North Korea missile tests endanger shipping, UN maritime agency told

The truce village of Panmunjom inside the demilitarized zone (DMZ) separating the two Koreas

LONDON (Reuters) - North Korean missile tests are endangering the safety of commercial shipping in busy sea lanes in northeastern Asia without enough time given for notification, several countries told a UN agency on Wednesday.

Nuclear-armed North Korea's sixth satellite launch on Wednesday ended in failure, with the booster and payload plunging into the sea, but it still prompted emergency alerts and evacuation warnings in parts of South Korea and Japan.

A resolution adopted by a majority of over 100 countries attending the International Maritime Organization's (IMO) security committee, "strongly" condemned the missile tests "which seriously threatened the safety of seafarers and international shipping".

North Korea rejected the resolution and a paper submitted by countries including the United States, South Korea and Japan. It said in response in that the missile tests "constitute routine and planned self-defensive measures taken by a sovereign state to defend the national security".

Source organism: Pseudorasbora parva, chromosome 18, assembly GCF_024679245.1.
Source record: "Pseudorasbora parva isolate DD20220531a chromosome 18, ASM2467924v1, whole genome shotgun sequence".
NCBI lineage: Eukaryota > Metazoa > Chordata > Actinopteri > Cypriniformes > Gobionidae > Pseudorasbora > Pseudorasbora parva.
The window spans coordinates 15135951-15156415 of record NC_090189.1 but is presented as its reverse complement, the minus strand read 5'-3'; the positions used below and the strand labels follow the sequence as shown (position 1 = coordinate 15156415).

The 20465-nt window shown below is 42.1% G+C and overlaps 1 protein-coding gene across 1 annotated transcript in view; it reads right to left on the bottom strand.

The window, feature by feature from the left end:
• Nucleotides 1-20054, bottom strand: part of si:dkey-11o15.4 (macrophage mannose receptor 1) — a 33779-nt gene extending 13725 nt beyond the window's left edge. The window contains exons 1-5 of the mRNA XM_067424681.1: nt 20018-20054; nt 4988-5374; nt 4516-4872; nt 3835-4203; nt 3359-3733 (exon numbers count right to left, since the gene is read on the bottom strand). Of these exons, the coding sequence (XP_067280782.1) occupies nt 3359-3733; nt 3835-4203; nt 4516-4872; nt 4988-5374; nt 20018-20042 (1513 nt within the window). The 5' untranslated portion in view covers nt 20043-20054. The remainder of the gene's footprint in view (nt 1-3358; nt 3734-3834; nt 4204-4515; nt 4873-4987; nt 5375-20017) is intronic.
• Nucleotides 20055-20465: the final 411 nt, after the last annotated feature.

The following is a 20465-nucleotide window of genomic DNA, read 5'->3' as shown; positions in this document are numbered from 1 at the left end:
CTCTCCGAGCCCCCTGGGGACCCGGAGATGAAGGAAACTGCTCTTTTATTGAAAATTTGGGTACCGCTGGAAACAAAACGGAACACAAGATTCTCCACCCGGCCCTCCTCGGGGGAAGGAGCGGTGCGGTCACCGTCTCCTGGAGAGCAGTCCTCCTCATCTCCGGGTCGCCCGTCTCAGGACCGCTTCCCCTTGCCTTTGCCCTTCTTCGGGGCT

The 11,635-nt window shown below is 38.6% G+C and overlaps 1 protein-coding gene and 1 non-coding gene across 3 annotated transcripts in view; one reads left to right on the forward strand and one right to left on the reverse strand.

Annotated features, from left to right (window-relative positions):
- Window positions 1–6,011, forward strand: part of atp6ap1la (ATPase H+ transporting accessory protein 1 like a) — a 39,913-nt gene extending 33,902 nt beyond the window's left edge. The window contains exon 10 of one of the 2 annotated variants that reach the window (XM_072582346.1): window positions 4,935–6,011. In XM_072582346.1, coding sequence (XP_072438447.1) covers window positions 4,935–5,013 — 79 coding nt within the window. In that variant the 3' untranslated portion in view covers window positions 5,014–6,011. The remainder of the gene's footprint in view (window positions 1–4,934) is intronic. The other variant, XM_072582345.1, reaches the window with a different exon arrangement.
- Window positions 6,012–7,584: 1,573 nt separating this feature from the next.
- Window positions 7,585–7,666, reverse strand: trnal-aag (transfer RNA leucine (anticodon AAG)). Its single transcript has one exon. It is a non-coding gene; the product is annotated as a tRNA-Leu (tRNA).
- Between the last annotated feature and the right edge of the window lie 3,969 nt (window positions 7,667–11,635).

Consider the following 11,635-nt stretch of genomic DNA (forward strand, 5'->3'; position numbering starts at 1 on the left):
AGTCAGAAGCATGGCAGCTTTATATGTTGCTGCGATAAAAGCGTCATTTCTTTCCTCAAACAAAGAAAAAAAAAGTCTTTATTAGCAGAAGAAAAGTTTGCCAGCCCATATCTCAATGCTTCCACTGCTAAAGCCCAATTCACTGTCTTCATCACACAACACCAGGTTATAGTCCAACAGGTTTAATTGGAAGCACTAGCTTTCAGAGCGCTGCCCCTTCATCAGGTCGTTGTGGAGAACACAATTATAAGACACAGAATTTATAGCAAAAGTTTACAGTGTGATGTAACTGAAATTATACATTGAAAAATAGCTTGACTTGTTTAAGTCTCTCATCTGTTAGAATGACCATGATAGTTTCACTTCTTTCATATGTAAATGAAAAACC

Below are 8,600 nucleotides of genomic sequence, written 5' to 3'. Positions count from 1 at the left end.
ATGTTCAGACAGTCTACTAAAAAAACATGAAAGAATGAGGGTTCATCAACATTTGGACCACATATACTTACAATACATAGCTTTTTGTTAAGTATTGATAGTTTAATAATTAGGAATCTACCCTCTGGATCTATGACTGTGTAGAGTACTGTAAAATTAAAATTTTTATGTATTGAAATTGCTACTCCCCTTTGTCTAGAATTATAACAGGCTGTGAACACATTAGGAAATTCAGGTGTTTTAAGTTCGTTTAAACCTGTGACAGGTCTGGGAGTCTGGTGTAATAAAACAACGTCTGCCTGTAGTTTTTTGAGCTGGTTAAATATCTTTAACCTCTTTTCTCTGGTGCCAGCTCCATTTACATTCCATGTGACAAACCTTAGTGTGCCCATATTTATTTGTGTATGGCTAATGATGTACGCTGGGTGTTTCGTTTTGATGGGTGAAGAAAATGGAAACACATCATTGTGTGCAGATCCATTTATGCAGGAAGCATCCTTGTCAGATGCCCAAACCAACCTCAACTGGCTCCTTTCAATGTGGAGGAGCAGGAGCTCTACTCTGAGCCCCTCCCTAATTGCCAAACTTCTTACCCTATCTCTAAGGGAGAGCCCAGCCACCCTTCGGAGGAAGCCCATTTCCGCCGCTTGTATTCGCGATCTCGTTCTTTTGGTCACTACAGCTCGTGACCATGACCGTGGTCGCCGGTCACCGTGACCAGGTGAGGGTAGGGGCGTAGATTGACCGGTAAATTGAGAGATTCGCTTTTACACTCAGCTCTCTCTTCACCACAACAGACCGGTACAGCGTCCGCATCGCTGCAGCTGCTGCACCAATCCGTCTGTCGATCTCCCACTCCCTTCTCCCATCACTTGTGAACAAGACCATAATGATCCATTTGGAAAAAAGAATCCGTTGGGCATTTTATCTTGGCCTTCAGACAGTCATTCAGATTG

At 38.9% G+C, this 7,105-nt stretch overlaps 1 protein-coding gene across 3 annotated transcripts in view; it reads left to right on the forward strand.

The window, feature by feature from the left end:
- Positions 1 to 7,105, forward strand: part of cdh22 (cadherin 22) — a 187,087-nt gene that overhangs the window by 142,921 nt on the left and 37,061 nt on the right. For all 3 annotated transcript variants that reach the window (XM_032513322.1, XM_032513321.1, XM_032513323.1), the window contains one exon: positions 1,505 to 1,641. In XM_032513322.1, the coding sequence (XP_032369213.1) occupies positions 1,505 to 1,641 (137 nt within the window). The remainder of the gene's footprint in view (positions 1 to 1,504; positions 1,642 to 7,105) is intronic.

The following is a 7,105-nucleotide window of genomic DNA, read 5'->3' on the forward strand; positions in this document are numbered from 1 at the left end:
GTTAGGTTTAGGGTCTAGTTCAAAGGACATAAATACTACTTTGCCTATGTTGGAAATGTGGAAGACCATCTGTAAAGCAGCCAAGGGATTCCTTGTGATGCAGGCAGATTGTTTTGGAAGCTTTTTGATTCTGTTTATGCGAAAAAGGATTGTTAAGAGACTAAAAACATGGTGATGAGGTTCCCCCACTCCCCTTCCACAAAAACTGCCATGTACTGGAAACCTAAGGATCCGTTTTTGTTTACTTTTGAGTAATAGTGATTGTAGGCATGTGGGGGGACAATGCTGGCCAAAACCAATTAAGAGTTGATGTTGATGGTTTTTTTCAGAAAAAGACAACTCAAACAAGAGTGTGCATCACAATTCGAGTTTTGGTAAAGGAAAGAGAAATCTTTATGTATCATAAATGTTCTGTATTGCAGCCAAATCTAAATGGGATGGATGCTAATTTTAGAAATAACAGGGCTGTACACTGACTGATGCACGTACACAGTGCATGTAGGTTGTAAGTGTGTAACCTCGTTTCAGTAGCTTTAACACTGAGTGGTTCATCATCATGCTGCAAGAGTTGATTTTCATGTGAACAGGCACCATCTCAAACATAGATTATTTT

"(North Korea) is not in a position to be able to provide prior notification of its military exercises and self-defensive measures," it said a submission to the IMO committee.

North Korea added that the missile launches were "based on the accurate scientific calculation and consideration of their point of impact and the routes of ships voyaging in the waters".

The paper was also submitted by Australia, Canada, France, Germany, Italy, Norway, Spain, Ukraine, Britain and Vanuatu.

(Reporting by Jonathan Saul; editing by Grant McCool)